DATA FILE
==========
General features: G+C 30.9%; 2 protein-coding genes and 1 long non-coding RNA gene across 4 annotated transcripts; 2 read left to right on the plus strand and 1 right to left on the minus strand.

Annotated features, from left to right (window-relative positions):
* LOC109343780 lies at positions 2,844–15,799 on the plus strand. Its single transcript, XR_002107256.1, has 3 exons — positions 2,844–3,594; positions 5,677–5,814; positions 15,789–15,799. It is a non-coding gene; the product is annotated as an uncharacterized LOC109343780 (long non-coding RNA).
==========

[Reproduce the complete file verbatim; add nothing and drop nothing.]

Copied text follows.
General features: G+C 30.9%; 2 protein-coding genes and 1 long non-coding RNA gene across 4 annotated transcripts; 2 read left to right on the plus strand and 1 right to left on the minus strand.

Annotated features, from left to right (window-relative positions):
* LOC109343780 lies at positions 2,844–15,799 on the plus strand. Its single transcript, XR_002107256.1, has 3 exons — positions 2,844–3,594; positions 5,677–5,814; positions 15,789–15,799. It is a non-coding gene; the product is annotated as an uncharacterized LOC109343780 (long non-coding RNA).